MZ: We’ve helped a lot of our manufacturing clients achieve their sustainability requirements by buying Renewable Energy Credits (RECs). In these deregulated markets, people have been asking about RECs a lot more recently as well.

Which states have deregulated energy markets?

MZ: Some of the states or areas of the country are deregulated. Would you mind talking about which ones?

JN: What we saw with natural gas is that the states that were heavily populated with manufacturing were the

States with deregulated energy markets

States with deregulated energy markets

first ones to adopt deregulation. So think about the Midwest and the Northeast. Since natural gas has been deregulated longer than electricity, it has spread a wider net.

So about half of the states in the nation have opportunities end users — whether it’s for commercial, residential, or both — to choose for natural gas.

On the electric side, probably 13 or 14 states are offering choice. Again, a lot along the Midwest to Northeast corridor, California, and certainly Texas which is the biggest market by far.

Benefits of Energy Deregulation

MZ: So, obviously, states have deregulation available. We get asked all the time by customers about why their state isn’t deregulated. What are some of the benefits that you see to deregulation?

JN: Well, the evidence is absolutely conclusive at this point. The end users in states that have implemented choice have realized lower costs.

The best example is Illinois versus Wisconsin. Illinois deregulated electricity early in this process. Wisconsin never deregulated. Before deregulation, businesses were leaving Illinois and flocking to Wisconsin because they wanted to take advantage of the lower electric rates.

That has since ended. Wisconsin’s electric rates today on average are probably 20-30 percent higher that what they are in Illinois. Being neighbors, we source our power from the same places. Nothing else has really changed. The only thing that has is the fact that Illinois offers its businesses and homeowners choice, and in Wisconsin they don’t.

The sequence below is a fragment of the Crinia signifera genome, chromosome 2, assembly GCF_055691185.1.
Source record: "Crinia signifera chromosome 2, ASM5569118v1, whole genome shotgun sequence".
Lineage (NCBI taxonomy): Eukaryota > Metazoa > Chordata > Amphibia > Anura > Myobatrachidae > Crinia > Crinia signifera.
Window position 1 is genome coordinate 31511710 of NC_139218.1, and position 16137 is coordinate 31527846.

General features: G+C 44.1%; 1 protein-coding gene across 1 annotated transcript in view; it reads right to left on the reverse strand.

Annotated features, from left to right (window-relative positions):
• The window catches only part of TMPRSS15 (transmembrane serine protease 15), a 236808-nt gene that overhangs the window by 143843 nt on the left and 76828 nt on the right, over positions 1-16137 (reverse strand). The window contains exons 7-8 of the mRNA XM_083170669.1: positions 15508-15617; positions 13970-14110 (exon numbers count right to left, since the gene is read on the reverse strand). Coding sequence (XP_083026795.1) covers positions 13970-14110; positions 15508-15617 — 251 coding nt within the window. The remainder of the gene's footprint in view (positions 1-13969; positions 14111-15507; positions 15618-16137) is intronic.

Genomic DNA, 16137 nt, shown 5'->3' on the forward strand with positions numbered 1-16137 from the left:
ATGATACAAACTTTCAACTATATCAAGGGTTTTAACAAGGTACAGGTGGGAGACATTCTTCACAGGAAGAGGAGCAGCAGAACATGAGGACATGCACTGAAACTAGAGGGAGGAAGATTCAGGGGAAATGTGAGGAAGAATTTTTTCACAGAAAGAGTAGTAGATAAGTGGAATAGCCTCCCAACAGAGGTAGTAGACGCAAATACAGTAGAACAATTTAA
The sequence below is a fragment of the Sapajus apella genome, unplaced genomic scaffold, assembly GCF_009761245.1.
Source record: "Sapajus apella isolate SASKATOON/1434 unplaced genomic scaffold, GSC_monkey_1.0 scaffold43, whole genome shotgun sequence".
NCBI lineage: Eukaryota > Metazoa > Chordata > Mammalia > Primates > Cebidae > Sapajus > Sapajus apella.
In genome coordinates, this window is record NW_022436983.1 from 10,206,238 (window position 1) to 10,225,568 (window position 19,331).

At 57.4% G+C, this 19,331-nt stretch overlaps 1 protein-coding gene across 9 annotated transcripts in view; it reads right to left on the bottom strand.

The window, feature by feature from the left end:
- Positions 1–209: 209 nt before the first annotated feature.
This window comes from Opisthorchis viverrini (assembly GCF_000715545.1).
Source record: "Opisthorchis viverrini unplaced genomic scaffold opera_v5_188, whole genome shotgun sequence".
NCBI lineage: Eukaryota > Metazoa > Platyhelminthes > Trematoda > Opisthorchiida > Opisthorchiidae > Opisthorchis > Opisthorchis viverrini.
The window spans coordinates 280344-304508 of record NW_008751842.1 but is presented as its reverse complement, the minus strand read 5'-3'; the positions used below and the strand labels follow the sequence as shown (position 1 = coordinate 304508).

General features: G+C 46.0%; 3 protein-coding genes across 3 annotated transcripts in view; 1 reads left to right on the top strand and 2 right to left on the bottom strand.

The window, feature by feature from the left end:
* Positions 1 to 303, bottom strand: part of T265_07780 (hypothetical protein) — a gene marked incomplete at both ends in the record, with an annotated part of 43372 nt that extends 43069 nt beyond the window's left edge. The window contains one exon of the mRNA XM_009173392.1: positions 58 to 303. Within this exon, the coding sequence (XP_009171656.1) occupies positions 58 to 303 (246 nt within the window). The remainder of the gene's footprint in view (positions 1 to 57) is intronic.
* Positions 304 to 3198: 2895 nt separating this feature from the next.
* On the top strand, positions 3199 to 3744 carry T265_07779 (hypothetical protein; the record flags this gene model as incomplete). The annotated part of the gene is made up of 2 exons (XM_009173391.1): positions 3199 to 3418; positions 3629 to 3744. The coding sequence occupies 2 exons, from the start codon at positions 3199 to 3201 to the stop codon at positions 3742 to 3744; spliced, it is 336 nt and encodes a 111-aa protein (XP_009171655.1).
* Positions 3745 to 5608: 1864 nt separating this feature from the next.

Downsides of Deregulation

MZ: Sure. And some other big advantages besides the lower prices are product mix like we talked about and budget certainty. But there are the naysayers and those that talk about the downsides of deregulation. What are your opinions on that?

JN: The downside of it is that the utilities lose some of their monopoly. So most of the doubts that have been cast about deregulation and its effectiveness have been by those people representing the utilities, who have a vested interest in leaving regulation in place.

The stakeholders are the legislators, politicians, and utility companies in those regulated states, and they want more of the status quo.

In other states, the stakeholders are the end users and they have a voice.

There’s really no downside. We haven’t seen a market that’s re-regulated. At one point, California re-regulated and now they’ve deregulated again. But otherwise, no market has and in fact several states are actually pushing for deregulation.

The Carolinas, Florida, Arizona, Virginia are the most recent ones moving toward deregulation because they know that the benefits to the end user work. And they need to make their state competitive if they want to attract businesses and employment accordingly. They have to be able to make it a better business environment, and what better way to create that environment than giving them the opportunity to lower their energy costs?

The only other downside is in the residential market. There’s been some less-than-scrupulous players that have gone after less-informed consumers and taken advantage of them by putting them in higher rates than they otherwise would be paying.

It’s a bad practice. The states’ attorneys have aggressively gone after those companies, and we as an industry have self-policed aggressively. So to say that no one has ever been harmed by this would not be true.

Aside from that, deregulation is mostly a positive. In Illinois, for instance, almost 98 percent of all the businesses that have a choice are actually taking advantage of it. That means they like it.

Closing Thoughts

MZ: Absolutely. And we’ve seen the overwhelming savings and positivity from our clients in our market, but in the other states that also have deregulation you can see the big impact it has on their bottom line.

Any other general thoughts on deregulation? Anything else you’d like to touch on?

JN: Well, deregulation has brought choice to end users. And that choice comes with options. How long are you going to fix a rate? Do you want to use a different product than the utility company is offering as the default?